GWK-Förderpreis für Literatur 2014
Förderpreis des Landes Nordrhein-Westfalen für junge Künstlerinnen und Künstler 2016

Ronya Othmann

Ronya Othmann © Beliban zu Stolber

Ronya Othmann (b. 1993 in Munich) writes poetry, fiction and essays and is a member of the GID poetry collective. Being herself the daughter of a Kurdish-Yazidi father and a German mother, Ronya Othmann deals with themes of migration, homeland and war. In her poetry she sees language as material that can be joined closely together, made to make playful sounds and even be crossed out, and with which she catches moments as in miniatures. Since 2014 she has been studying Literary Writing in Leipzig. To date she has published in such anthologies and magazines as BELLA Triste, the Jahrbuch der Lyrik, TAZ am Wochenende and in LITERATUR SPIEGEL. She is co-editor of the poetry anthology Ansicht der leuchtend Wurzeln von unten (poetenladen 2017). Awards include the 2013 Leonhard and Ida Wolf-Memorial Prize of the City of Munich, a residential fellowship in the Künstlerhaus Lukas in 2015 and the 2015 MDR-Literature Prize. In 2017 she won the Caroline Schlegel Promotion Prize in the Essay category and the Open Mike for Poetry.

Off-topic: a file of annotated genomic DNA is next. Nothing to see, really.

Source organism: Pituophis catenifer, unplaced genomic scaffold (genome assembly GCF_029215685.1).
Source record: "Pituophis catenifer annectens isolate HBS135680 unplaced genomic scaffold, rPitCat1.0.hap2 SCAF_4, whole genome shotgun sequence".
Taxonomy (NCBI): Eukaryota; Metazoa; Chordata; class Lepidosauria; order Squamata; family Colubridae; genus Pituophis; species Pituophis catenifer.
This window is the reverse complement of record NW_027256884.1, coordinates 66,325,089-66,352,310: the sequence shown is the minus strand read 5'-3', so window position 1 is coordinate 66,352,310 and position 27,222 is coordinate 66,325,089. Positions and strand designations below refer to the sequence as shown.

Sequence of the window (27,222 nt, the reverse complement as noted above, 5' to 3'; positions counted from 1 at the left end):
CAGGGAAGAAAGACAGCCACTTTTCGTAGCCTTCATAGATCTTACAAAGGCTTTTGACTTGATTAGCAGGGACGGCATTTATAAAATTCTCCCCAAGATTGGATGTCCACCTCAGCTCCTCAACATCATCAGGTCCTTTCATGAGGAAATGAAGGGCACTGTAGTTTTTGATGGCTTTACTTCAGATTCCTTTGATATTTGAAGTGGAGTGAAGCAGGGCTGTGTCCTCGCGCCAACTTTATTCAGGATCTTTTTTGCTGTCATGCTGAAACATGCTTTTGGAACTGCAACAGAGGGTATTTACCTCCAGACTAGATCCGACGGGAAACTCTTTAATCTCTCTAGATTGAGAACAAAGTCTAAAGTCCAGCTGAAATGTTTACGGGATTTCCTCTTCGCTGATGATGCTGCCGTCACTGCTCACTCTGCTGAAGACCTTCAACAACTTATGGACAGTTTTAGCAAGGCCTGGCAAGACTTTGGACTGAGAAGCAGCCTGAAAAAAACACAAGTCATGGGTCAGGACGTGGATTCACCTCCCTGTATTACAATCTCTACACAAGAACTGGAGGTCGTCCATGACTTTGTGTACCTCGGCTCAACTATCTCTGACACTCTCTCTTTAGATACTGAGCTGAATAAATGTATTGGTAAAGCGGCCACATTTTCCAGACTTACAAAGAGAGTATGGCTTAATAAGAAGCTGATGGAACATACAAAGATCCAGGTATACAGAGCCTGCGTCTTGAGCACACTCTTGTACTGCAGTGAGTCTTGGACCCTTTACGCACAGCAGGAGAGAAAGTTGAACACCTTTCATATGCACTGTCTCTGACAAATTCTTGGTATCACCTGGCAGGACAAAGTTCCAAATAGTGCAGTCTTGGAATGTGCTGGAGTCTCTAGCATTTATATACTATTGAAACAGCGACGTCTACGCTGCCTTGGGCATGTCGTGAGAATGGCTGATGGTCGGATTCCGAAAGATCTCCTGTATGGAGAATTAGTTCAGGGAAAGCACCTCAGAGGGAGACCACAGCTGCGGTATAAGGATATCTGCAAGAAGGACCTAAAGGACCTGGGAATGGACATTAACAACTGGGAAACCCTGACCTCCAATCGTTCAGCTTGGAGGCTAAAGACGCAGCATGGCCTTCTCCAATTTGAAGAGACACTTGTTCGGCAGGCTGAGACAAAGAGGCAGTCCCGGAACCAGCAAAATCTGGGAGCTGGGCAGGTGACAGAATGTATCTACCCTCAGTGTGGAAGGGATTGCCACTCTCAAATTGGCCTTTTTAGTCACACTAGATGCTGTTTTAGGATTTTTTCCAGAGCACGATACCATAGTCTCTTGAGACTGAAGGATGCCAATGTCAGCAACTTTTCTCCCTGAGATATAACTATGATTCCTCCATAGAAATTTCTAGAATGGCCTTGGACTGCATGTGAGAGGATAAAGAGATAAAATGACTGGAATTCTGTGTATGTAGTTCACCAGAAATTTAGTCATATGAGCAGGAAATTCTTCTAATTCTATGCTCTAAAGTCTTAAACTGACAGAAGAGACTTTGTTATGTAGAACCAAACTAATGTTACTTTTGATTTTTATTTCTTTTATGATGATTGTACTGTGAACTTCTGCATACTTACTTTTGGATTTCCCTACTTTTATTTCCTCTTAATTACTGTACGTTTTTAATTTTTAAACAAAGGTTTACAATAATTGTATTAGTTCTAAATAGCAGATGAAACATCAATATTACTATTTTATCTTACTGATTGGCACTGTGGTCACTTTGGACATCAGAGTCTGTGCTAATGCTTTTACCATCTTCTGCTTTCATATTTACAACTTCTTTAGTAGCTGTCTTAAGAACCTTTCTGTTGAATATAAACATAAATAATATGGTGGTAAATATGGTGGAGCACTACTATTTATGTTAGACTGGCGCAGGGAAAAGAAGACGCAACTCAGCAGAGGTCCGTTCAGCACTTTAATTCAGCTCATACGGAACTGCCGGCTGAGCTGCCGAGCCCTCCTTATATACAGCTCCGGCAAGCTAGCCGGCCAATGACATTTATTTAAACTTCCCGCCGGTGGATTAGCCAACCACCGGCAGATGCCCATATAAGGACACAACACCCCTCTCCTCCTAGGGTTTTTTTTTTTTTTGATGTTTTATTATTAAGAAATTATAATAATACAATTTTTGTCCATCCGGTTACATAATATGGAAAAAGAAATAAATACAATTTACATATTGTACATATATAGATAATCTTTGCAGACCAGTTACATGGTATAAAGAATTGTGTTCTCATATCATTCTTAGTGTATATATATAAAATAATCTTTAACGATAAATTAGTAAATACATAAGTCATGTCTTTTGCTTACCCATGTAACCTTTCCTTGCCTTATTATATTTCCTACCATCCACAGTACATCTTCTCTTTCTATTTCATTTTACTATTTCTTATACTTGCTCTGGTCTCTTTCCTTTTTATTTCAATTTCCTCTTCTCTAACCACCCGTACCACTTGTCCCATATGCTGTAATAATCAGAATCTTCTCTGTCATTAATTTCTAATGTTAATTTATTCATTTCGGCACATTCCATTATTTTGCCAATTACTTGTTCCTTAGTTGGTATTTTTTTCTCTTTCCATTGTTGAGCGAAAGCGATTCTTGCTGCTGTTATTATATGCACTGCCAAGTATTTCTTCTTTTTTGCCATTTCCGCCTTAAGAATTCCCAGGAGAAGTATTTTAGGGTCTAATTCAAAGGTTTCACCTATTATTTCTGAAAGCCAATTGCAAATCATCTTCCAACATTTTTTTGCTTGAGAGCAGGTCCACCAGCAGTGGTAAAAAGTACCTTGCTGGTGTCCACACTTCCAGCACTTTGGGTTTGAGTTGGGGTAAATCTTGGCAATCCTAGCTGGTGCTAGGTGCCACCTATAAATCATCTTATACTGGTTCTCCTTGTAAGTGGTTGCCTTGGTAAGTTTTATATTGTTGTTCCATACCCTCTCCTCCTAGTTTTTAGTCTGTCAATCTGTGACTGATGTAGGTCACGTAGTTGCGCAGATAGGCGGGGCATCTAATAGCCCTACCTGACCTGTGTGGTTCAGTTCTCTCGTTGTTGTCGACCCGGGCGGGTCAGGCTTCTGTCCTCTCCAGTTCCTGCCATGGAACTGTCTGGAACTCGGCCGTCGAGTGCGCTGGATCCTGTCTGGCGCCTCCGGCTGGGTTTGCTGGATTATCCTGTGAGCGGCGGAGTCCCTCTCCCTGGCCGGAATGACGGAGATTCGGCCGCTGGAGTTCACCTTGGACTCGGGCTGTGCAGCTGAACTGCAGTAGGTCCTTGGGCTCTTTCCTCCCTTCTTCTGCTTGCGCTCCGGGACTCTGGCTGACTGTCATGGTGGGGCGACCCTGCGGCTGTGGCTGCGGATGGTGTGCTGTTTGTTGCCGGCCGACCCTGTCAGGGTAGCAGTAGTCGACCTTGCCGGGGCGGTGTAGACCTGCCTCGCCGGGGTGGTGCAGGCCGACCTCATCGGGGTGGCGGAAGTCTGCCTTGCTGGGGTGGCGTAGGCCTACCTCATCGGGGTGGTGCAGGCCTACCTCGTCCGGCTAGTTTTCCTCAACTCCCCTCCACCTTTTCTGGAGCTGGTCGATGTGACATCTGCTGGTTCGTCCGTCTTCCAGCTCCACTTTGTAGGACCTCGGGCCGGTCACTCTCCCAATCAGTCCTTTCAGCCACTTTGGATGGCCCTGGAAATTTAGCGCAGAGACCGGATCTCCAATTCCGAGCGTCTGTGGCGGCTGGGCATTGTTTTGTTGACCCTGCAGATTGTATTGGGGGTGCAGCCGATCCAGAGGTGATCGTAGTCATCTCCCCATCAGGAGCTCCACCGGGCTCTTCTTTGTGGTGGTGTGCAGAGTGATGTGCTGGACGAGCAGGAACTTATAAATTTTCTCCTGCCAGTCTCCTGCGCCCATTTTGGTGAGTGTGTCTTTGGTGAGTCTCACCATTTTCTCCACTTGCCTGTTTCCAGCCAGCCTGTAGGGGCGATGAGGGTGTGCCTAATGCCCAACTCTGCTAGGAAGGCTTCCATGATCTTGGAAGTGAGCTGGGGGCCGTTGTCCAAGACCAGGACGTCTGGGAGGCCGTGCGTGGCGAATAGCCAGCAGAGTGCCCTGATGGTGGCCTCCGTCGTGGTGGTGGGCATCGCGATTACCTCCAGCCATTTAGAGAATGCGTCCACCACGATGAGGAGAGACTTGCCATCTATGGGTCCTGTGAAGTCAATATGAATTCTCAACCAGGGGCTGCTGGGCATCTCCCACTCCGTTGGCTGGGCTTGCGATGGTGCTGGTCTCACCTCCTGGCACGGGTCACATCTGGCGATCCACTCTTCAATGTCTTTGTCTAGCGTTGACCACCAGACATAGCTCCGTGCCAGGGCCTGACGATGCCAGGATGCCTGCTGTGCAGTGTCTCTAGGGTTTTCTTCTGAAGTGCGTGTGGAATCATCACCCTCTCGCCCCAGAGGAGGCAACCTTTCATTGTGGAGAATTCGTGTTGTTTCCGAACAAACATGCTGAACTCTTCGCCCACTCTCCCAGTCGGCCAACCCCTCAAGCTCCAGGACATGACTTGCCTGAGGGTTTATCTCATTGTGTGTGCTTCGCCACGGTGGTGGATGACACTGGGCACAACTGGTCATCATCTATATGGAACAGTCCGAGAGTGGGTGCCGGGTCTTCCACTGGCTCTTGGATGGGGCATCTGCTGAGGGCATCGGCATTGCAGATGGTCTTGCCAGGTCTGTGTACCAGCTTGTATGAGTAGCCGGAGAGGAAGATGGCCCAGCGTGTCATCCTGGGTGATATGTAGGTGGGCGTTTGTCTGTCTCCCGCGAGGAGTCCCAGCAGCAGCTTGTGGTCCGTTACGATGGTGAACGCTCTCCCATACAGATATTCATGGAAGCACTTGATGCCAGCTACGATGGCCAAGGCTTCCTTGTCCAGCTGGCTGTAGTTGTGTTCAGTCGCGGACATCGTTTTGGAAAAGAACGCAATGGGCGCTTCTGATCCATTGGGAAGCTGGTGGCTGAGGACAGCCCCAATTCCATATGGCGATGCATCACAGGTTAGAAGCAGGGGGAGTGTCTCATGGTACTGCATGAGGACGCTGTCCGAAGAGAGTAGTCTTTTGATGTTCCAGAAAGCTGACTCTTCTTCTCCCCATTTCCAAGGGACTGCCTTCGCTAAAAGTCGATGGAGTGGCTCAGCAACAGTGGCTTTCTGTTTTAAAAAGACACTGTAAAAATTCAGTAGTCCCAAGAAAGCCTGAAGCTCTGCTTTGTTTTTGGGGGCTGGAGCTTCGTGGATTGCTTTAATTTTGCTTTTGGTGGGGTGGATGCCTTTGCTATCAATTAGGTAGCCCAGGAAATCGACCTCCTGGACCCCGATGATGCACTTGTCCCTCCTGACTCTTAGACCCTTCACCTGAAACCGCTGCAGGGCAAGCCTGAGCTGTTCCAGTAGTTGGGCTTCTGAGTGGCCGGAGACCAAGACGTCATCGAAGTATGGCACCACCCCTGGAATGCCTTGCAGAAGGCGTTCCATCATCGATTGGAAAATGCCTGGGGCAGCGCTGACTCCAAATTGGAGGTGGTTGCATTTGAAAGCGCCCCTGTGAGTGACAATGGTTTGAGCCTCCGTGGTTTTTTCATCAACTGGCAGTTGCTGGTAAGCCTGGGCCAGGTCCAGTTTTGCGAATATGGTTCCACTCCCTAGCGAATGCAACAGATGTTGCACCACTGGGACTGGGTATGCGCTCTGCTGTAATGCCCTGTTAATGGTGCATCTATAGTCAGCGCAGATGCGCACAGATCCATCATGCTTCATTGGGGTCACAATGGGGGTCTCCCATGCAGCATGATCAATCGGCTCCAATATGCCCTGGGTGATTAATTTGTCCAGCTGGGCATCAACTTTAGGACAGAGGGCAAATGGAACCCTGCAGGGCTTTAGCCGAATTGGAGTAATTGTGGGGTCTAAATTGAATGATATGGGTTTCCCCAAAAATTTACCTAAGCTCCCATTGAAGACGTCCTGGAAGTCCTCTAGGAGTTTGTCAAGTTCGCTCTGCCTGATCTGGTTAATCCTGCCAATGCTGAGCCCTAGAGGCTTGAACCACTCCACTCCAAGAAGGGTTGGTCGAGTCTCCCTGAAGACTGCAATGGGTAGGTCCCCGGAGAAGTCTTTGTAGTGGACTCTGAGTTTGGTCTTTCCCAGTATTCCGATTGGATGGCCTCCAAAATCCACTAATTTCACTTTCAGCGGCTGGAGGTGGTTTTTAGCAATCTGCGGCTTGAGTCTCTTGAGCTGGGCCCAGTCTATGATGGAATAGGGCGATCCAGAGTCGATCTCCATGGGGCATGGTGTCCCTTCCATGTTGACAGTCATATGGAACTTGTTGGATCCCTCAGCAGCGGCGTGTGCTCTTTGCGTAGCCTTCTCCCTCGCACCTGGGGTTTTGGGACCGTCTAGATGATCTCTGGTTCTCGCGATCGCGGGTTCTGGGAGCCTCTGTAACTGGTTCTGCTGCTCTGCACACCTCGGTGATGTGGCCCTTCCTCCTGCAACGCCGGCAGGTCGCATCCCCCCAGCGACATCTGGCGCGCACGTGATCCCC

Leonhard und Ida Wolf-Gedächtnispreis 2013
MDR-Literaturpreis 2015
Residency Scholarship of the Künstlerhaus Lukas 2015
Poetry Award at 25. open mike 2017
Caroline-Schlegel-Förderpreis 2017

Sandra Meek

Sandra Meek © Paul O'Mara

In An Ecology of Elsewhere (Persea 2016) Sandra Meek creates images of what is forgotten and endangered in South African landscapes. She is the author of six collections of poetry. Still, her latest book, is forthcoming from Persea Books in January 2020. She is also the editor of the book Deep Travel: Contemporary American Poets Abroad (Ninebark 2007). In 2011 she was a fellow of the National Endowment for the Arts Fellowship for Poetry and in 2015 winner of the Lucille Medwick Memorial Award of the Poetry Society America and has been nominated three times for the Georgia Author of the Year, twice for the Peace Corps Writers Award – from 1989 to 1991 she was a volunteer with the Peace Corps in Manyana, Botswana –, both of which she won in 2017 in the Poetry category. She is a co-founder and editor of the Ninebark Press, chair of the Georgia Poetry Circuit, poetry editor in the Phi Kappa Phi Forum and Dana Professor of English, Rhetoric and Writing at Berry College.